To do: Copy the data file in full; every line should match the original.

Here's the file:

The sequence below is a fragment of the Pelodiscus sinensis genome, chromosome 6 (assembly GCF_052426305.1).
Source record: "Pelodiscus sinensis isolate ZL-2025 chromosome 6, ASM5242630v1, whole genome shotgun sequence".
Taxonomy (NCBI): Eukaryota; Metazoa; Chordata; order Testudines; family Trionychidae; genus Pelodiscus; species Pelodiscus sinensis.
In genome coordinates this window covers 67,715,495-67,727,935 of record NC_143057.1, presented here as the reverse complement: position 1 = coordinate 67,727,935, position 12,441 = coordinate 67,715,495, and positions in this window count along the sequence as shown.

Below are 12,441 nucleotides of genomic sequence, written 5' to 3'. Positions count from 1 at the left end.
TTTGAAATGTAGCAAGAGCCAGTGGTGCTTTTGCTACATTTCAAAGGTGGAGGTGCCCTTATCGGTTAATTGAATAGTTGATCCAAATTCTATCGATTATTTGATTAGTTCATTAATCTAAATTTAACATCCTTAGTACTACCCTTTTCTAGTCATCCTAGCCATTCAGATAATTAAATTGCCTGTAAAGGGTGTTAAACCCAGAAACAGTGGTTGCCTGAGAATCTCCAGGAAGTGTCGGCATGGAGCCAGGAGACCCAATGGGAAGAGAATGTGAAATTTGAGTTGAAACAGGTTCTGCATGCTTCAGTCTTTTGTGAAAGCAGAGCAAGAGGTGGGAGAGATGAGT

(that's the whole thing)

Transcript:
The sequence below is a fragment of the Pelodiscus sinensis genome, chromosome 6 (assembly GCF_052426305.1).
Source record: "Pelodiscus sinensis isolate ZL-2025 chromosome 6, ASM5242630v1, whole genome shotgun sequence".
Taxonomy (NCBI): Eukaryota; Metazoa; Chordata; order Testudines; family Trionychidae; genus Pelodiscus; species Pelodiscus sinensis.
In genome coordinates this window covers 67,715,495-67,727,935 of record NC_143057.1, presented here as the reverse complement: position 1 = coordinate 67,727,935, position 12,441 = coordinate 67,715,495, and positions in this window count along the sequence as shown.

Below are 12,441 nucleotides of genomic sequence, written 5' to 3'. Positions count from 1 at the left end.
TTTGAAATGTAGCAAGAGCCAGTGGTGCTTTTGCTACATTTCAAAGGTGGAGGTGCCCTTATCGGTTAATTGAATAGTTGATCCAAATTCTATCGATTATTTGATTAGTTCATTAATCTAAATTTAACATCCTTAGTACTACCCTTTTCTAGTCATCCTAGCCATTCAGATAATTAAATTGCCTGTAAAGGGTGTTAAACCCAGAAACAGTGGTTGCCTGAGAATCTCCAGGAAGTGTCGGCATGGAGCCAGGAGACCCAATGGGAAGAGAATGTGAAATTTGAGTTGAAACAGGTTCTGCATGCTTCAGTCTTTTGTGAAAGCAGAGCAAGAGGTGGGAGAGATGAGT